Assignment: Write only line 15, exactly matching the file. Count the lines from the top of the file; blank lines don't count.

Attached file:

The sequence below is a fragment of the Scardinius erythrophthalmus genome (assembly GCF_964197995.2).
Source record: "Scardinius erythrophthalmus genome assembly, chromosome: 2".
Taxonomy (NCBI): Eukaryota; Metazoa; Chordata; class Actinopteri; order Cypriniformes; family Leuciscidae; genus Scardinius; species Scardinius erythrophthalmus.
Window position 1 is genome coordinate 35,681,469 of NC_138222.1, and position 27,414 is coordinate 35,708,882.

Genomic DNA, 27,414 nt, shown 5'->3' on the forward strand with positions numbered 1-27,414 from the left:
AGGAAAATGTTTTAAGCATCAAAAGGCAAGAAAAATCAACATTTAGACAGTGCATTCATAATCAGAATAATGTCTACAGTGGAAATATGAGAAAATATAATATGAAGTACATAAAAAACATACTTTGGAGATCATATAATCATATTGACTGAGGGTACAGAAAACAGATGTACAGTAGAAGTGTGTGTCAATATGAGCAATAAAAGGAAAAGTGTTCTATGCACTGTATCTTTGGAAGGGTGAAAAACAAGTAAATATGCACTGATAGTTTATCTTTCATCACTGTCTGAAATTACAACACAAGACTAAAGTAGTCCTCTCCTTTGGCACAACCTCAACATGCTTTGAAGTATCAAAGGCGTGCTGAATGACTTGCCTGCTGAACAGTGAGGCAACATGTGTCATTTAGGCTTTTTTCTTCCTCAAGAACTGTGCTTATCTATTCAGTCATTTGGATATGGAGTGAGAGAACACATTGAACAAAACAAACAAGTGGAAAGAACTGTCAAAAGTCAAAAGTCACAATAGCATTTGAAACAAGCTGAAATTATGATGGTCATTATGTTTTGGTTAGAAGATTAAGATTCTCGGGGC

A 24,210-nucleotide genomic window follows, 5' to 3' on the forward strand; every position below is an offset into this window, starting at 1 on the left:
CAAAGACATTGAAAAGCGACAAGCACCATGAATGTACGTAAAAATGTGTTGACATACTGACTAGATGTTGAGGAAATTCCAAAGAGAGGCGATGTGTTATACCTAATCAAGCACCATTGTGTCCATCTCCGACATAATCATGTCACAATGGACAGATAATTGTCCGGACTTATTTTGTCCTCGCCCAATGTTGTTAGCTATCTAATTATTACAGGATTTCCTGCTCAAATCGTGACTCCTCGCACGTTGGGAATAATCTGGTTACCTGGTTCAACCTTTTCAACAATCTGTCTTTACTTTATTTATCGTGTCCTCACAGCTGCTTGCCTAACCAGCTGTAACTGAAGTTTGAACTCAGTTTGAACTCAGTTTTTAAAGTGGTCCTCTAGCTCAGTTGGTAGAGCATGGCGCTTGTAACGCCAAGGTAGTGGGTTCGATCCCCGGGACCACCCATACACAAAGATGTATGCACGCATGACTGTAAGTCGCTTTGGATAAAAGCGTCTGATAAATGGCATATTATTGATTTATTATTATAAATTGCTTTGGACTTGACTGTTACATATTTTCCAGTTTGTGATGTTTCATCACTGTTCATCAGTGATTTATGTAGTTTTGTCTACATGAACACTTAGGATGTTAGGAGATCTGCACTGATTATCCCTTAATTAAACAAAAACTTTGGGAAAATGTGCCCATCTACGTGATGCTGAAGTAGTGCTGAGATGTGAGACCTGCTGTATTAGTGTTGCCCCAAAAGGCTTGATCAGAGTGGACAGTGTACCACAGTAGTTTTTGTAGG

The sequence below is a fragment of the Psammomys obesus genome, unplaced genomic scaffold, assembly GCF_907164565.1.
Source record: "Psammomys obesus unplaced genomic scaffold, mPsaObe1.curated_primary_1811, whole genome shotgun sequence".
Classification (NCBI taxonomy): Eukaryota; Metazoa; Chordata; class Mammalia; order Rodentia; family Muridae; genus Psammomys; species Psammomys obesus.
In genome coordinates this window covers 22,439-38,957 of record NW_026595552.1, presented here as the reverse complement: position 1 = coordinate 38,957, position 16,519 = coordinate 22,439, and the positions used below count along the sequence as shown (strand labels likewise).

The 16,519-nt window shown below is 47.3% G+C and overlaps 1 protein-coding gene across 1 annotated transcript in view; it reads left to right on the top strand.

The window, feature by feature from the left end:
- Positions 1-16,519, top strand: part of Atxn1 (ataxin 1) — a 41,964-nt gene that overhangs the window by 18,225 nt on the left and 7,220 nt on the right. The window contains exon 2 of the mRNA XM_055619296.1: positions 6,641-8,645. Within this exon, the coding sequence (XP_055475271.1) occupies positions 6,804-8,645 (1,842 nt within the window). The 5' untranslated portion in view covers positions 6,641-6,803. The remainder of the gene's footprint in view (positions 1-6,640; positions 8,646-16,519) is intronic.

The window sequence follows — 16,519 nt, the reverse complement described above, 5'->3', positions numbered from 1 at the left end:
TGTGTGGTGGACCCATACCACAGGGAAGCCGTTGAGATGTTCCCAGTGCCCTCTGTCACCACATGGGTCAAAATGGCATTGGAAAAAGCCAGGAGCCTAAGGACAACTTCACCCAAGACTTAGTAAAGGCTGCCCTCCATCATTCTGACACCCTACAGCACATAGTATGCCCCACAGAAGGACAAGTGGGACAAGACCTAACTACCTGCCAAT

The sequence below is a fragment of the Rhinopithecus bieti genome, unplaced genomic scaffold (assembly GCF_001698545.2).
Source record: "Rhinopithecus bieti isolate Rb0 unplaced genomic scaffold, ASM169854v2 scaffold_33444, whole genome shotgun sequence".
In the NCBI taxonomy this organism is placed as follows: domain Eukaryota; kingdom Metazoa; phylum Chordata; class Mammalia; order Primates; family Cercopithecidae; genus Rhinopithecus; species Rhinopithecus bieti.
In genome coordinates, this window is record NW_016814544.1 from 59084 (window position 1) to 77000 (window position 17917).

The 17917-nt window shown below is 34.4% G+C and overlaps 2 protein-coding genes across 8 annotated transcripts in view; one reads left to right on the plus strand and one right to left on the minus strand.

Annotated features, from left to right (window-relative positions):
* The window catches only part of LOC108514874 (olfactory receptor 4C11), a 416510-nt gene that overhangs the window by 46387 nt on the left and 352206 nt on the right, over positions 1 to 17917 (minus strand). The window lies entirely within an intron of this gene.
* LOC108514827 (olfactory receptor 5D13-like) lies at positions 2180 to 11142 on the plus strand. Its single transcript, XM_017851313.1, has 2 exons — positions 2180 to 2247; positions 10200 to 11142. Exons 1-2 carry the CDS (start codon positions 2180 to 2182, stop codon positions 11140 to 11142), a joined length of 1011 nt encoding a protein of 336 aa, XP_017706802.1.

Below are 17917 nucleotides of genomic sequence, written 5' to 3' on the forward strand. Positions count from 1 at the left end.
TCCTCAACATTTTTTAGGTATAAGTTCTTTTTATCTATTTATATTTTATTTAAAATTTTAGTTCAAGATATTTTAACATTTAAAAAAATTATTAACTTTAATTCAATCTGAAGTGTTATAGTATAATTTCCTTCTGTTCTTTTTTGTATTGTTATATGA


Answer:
- Positions 1-16,519, top strand: part of Atxn1 (ataxin 1) — a 41,964-nt gene that overhangs the window by 18,225 nt on the left and 7,220 nt on the right. The window contains exon 2 of the mRNA XM_055619296.1: positions 6,641-8,645. Within this exon, the coding sequence (XP_055475271.1) occupies positions 6,804-8,645 (1,842 nt within the window). The 5' untranslated portion in view covers positions 6,641-6,803. The remainder of the gene's footprint in view (positions 1-6,640; positions 8,646-16,519) is intronic.